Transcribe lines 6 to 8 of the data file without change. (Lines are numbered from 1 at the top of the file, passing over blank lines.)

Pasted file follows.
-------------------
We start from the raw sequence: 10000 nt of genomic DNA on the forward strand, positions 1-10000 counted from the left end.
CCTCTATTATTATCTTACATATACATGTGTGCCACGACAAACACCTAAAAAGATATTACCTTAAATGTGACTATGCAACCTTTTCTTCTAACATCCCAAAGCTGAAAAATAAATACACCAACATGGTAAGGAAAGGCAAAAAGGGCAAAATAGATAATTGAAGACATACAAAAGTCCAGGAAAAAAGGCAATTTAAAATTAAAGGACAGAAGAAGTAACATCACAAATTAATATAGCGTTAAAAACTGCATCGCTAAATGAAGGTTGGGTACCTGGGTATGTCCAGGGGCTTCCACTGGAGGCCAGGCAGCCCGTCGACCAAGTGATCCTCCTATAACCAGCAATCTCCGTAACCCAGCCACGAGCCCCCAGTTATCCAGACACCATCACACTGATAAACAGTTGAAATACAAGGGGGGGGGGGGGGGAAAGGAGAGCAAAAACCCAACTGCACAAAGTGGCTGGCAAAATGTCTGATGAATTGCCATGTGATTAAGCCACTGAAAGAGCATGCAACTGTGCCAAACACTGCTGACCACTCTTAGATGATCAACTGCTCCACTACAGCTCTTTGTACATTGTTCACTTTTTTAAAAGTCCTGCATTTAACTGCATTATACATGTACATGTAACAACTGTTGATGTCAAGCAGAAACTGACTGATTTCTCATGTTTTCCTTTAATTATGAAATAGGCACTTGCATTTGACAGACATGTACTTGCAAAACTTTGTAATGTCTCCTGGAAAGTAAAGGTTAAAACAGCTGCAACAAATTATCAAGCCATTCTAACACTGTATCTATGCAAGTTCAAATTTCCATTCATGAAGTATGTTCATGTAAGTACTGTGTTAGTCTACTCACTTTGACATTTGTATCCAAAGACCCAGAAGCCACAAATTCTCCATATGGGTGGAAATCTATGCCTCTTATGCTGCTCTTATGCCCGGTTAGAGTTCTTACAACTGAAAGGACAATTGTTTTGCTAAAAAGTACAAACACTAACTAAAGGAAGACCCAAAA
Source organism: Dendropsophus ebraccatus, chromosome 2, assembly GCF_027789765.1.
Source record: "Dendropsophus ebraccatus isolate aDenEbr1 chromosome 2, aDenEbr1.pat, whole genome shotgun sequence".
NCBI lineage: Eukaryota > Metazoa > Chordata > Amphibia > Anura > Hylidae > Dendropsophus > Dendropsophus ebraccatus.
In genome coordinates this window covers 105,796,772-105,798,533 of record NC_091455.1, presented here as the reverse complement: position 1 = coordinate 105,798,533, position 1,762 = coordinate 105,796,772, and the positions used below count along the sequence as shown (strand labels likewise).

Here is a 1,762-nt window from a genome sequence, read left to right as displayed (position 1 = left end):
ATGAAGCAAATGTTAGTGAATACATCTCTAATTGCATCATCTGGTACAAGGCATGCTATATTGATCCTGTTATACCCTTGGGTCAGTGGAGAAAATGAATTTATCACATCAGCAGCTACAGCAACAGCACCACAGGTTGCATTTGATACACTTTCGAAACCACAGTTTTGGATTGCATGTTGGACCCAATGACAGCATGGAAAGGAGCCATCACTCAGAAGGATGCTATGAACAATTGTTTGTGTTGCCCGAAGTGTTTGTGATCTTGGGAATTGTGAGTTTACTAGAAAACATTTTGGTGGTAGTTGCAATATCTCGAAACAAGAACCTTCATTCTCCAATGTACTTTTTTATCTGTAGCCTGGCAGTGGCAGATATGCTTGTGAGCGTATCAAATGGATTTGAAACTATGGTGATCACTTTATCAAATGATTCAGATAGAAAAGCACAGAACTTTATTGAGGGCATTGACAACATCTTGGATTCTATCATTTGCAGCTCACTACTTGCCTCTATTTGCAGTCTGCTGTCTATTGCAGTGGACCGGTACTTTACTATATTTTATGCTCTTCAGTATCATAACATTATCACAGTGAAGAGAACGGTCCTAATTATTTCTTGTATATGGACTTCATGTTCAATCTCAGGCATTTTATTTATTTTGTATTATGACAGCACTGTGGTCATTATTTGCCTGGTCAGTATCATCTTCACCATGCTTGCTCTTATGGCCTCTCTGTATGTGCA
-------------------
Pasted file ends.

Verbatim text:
In genome coordinates this window covers 105,796,772-105,798,533 of record NC_091455.1, presented here as the reverse complement: position 1 = coordinate 105,798,533, position 1,762 = coordinate 105,796,772, and the positions used below count along the sequence as shown (strand labels likewise).

Here is a 1,762-nt window from a genome sequence, read left to right as displayed (position 1 = left end):
ATGAAGCAAATGTTAGTGAATACATCTCTAATTGCATCATCTGGTACAAGGCATGCTATATTGATCCTGTTATACCCTTGGGTCAGTGGAGAAAATGAATTTATCACATCAGCAGCTACAGCAACAGCACCACAGGTTGCATTTGATACACTTTCGAAACCACAGTTTTGGATTGCATGTTGGACCCAATGACAGCATGGAAAGGAGCCATCACTCAGAAGGATGCTATGAACAATTGTTTGTGTTGCCCGAAGTGTTTGTGATCTTGGGAATTGTGAGTTTACTAGAAAACATTTTGGTGGTAGTTGCAATATCTCGAAACAAGAACCTTCATTCTCCAATGTACTTTTTTATCTGTAGCCTGGCAGTGGCAGATATGCTTGTGAGCGTATCAAATGGATTTGAAACTATGGTGATCACTTTATCAAATGATTCAGATAGAAAAGCACAGAACTTTATTGAGGGCATTGACAACATCTTGGATTCTATCATTTGCAGCTCACTACTTGCCTCTATTTGCAGTCTGCTGTCTATTGCAGTGGACCGGTACTTTACTATATTTTATGCTCTTCAGTATCATAACATTATCACAGTGAAGAGAACGGTCCTAATTATTTCTTGTATATGGACTTCATGTTCAATCTCAGGCATTTTATTTATTTTGTATTATGACAGCACTGTGGTCATTATTTGCCTGGTCAGTATCATCTTCACCATGCTTGCTCTTATGGCCTCTCTGTATGTGCA